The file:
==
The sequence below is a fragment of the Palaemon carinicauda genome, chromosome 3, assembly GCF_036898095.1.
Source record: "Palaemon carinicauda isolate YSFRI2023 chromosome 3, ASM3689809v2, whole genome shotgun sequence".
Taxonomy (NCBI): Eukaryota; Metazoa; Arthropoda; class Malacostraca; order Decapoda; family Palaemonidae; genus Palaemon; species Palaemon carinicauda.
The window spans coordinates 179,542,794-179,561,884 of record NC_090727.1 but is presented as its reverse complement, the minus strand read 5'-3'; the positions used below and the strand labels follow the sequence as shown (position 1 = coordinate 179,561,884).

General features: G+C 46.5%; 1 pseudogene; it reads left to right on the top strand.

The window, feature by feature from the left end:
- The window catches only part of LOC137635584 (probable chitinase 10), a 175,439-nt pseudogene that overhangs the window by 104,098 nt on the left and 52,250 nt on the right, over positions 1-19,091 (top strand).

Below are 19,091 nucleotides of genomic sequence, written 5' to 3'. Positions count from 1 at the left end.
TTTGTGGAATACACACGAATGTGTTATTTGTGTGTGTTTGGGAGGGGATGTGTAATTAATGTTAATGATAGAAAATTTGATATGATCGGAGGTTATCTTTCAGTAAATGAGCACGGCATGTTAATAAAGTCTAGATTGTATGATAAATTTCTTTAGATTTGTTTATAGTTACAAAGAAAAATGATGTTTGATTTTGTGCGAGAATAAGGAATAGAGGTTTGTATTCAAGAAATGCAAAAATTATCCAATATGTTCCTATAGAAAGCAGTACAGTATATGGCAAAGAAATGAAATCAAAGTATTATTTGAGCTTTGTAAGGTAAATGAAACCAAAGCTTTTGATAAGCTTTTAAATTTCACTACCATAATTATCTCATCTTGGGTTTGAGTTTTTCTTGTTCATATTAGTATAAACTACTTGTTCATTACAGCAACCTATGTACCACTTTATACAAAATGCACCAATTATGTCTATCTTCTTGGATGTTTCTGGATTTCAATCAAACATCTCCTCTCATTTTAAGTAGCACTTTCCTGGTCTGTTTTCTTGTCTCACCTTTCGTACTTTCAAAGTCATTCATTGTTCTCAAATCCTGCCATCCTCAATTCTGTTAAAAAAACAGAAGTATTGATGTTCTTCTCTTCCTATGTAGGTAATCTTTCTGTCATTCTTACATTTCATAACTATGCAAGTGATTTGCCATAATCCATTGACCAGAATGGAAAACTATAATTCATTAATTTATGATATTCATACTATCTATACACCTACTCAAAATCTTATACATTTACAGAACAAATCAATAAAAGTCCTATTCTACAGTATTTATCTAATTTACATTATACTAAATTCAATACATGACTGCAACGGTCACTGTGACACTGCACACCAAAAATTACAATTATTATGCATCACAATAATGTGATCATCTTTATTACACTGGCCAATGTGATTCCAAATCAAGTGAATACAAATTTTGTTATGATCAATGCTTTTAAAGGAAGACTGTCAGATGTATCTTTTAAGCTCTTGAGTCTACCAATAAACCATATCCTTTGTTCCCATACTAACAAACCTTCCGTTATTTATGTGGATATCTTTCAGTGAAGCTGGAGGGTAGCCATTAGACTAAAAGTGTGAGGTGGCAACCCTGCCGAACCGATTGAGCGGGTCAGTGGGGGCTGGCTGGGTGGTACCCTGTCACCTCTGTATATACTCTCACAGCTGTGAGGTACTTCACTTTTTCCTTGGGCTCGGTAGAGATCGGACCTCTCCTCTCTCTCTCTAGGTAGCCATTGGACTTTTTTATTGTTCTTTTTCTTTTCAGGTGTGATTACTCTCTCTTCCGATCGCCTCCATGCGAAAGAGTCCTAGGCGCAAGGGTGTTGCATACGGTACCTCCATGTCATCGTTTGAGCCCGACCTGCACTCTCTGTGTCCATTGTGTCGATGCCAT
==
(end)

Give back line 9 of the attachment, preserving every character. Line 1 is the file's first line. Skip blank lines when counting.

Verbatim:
TTTGTGGAATACACACGAATGTGTTATTTGTGTGTGTTTGGGAGGGGATGTGTAATTAATGTTAATGATAGAAAATTTGATATGATCGGAGGTTATCTTTCAGTAAATGAGCACGGCATGTTAATAAAGTCTAGATTGTATGATAAATTTCTTTAGATTTGTTTATAGTTACAAAGAAAAATGATGTTTGATTTTGTGCGAGAATAAGGAATAGAGGTTTGTATTCAAGAAATGCAAAAATTATCCAATATGTTCCTATAGAAAGCAGTACAGTATATGGCAAAGAAATGAAATCAAAGTATTATTTGAGCTTTGTAAGGTAAATGAAACCAAAGCTTTTGATAAGCTTTTAAATTTCACTACCATAATTATCTCATCTTGGGTTTGAGTTTTTCTTGTTCATATTAGTATAAACTACTTGTTCATTACAGCAACCTATGTACCACTTTATACAAAATGCACCAATTATGTCTATCTTCTTGGATGTTTCTGGATTTCAATCAAACATCTCCTCTCATTTTAAGTAGCACTTTCCTGGTCTGTTTTCTTGTCTCACCTTTCGTACTTTCAAAGTCATTCATTGTTCTCAAATCCTGCCATCCTCAATTCTGTTAAAAAAACAGAAGTATTGATGTTCTTCTCTTCCTATGTAGGTAATCTTTCTGTCATTCTTACATTTCATAACTATGCAAGTGATTTGCCATAATCCATTGACCAGAATGGAAAACTATAATTCATTAATTTATGATATTCATACTATCTATACACCTACTCAAAATCTTATACATTTACAGAACAAATCAATAAAAGTCCTATTCTACAGTATTTATCTAATTTACATTATACTAAATTCAATACATGACTGCAACGGTCACTGTGACACTGCACACCAAAAATTACAATTATTATGCATCACAATAATGTGATCATCTTTATTACACTGGCCAATGTGATTCCAAATCAAGTGAATACAAATTTTGTTATGATCAATGCTTTTAAAGGAAGACTGTCAGATGTATCTTTTAAGCTCTTGAGTCTACCAATAAACCATATCCTTTGTTCCCATACTAACAAACCTTCCGTTATTTATGTGGATATCTTTCAGTGAAGCTGGAGGGTAGCCATTAGACTAAAAGTGTGAGGTGGCAACCCTGCCGAACCGATTGAGCGGGTCAGTGGGGGCTGGCTGGGTGGTACCCTGTCACCTCTGTATATACTCTCACAGCTGTGAGGTACTTCACTTTTTCCTTGGGCTCGGTAGAGATCGGACCTCTCCTCTCTCTCTCTAGGTAGCCATTGGACTTTTTTATTGTTCTTTTTCTTTTCAGGTGTGATTACTCTCTCTTCCGATCGCCTCCATGCGAAAGAGTCCTAGGCGCAAGGGTGTTGCATACGGTACCTCCATGTCATCGTTTGAGCCCGACCTGCACTCTCTGTGTCCATTGTGTCGATGCCAT